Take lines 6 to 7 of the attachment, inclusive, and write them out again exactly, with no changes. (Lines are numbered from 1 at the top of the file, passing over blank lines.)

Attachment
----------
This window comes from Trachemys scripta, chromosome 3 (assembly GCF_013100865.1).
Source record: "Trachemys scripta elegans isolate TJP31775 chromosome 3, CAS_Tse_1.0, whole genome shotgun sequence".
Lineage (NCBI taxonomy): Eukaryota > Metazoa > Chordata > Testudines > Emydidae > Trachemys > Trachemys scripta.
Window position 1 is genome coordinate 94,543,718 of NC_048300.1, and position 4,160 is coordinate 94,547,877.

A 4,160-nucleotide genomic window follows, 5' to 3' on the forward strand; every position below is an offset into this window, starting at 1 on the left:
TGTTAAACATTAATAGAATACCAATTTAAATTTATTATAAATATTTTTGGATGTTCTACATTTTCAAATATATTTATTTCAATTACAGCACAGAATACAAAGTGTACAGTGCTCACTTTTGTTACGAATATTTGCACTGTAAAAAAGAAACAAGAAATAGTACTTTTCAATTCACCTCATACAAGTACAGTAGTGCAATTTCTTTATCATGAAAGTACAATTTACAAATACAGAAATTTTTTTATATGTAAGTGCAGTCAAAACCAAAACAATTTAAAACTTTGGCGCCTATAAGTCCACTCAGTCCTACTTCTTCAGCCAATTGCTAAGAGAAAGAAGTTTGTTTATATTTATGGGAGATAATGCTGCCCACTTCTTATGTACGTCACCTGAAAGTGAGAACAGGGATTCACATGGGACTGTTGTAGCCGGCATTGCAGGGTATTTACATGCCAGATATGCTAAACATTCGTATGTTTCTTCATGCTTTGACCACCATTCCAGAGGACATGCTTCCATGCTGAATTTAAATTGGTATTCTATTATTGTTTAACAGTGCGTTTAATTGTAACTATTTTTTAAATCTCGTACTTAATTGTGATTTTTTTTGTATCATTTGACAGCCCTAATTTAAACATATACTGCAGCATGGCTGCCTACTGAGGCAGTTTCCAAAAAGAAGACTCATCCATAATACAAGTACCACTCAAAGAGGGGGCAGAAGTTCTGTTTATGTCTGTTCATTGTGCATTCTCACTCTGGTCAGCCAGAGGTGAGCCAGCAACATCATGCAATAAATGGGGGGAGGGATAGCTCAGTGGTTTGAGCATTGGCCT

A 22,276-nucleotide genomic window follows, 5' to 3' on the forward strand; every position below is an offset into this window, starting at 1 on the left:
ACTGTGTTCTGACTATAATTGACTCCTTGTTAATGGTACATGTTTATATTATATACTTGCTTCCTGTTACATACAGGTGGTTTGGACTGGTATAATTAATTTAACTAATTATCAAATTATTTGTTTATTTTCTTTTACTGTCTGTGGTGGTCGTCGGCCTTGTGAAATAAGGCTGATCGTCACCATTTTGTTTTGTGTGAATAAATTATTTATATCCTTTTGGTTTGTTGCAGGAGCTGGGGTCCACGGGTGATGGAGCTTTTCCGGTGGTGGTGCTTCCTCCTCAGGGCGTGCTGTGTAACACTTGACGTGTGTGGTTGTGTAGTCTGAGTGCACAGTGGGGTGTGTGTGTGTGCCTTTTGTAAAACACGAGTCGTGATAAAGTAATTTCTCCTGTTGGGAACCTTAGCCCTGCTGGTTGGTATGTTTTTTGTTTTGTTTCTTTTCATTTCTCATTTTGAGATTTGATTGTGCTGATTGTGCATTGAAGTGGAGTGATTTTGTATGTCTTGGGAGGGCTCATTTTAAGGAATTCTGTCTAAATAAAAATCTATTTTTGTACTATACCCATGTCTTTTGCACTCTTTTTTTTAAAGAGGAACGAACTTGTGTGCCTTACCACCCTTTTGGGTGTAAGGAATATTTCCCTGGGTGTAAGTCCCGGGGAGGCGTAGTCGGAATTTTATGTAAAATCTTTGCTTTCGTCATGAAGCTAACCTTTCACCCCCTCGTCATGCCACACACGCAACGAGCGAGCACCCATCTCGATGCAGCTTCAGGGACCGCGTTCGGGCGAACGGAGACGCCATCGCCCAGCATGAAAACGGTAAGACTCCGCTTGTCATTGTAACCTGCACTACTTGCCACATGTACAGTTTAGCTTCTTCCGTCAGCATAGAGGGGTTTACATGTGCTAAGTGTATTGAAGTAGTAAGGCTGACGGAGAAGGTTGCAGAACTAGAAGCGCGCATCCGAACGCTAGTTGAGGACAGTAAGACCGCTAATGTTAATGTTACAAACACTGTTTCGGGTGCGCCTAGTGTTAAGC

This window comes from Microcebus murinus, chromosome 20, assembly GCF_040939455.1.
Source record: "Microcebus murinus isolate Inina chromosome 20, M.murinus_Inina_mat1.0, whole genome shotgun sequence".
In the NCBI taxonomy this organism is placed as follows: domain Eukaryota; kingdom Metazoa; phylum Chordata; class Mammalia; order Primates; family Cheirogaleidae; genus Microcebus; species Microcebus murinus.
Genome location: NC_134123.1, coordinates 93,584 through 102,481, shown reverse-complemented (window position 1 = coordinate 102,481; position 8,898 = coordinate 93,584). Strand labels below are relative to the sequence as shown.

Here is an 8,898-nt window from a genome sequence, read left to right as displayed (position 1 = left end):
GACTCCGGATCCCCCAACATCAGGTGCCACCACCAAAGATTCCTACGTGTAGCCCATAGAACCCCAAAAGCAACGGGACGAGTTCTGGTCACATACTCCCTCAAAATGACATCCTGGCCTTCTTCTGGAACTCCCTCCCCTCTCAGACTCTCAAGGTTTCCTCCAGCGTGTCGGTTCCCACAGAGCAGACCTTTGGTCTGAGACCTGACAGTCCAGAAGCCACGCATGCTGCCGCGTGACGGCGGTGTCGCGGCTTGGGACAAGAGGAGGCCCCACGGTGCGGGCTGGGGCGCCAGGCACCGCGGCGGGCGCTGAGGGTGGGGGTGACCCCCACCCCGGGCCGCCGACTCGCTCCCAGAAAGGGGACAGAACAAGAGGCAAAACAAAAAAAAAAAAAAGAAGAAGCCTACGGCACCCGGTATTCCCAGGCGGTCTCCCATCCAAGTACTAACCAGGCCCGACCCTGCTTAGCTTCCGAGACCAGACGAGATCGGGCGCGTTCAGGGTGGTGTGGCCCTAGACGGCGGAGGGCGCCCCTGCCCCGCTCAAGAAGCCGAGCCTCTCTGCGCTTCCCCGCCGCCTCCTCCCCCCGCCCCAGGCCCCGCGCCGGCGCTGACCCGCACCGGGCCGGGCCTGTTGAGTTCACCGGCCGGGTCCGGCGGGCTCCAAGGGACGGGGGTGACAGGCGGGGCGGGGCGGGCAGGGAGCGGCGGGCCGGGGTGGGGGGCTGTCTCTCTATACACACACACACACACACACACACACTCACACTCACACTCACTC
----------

TGTTAAACATTAATAGAATACCAATTTAAATTTATTATAAATATTTTTGGATGTTCTACATTTTCAAATATATTTATTTCAATTACAGCACAGAATACAAAGTGTACAGTGCTCACTTTTGTTACGAATATTTGCACTGTAAAAAAGAAACAAGAAATAGTACTTTTCAATTCACCTCATACAAGTACAGTAGTGCAATTTCTTTATCATGAAAGTACAATTTACAAATACAGAAATTTTTTTATATGTAAGTGCAGTCAAAACCAAAACAATTTAAAACTTTGGCGCCTATAAGTCCACTCAGTCCTACTTCTTCAGCCAATTGCTAAGAGAAAGAAGTTTGTTTATATTTATGGGAGATAATGCTGCCCACTTCTTATGTACGTCACCTGAAAGTGAGAACAGGGATTCACATGGGACTGTTGTAGCCGGCATTGCAGGGTATTTACATGCCAGATATGCTAAACATTCGTATGTTTCTTCATGCTTTGACCACCATTCCAGAGGACATGCTTCCATGCTGAATTTAAATTGGTATTCTATTATTGTTTAACAGTGCGTTTAATTGTAACTATTTTTTAAATCTCGTACTTAATTGTGATTTTTTTTGTATCATTTGACAGCCCTAATTTAAACATATACTGCAGCATGGCTGCCTACTGAGGCAGTTTCCAAAAAGAAGACTCATCCATAATACAAGTACCACTCAAAGAGGGGGCAGAAGTTCTGTTTATGTCTGTTCATTGTGCATTCTCACTCTGGTCAGCCAGAGGTGAGCCAGCAACATCATGCAATAAATGGGGGGAGGGATAGCTCAGTGGTTTGAGCATTGGCCT

A 22,276-nucleotide genomic window follows, 5' to 3' on the forward strand; every position below is an offset into this window, starting at 1 on the left: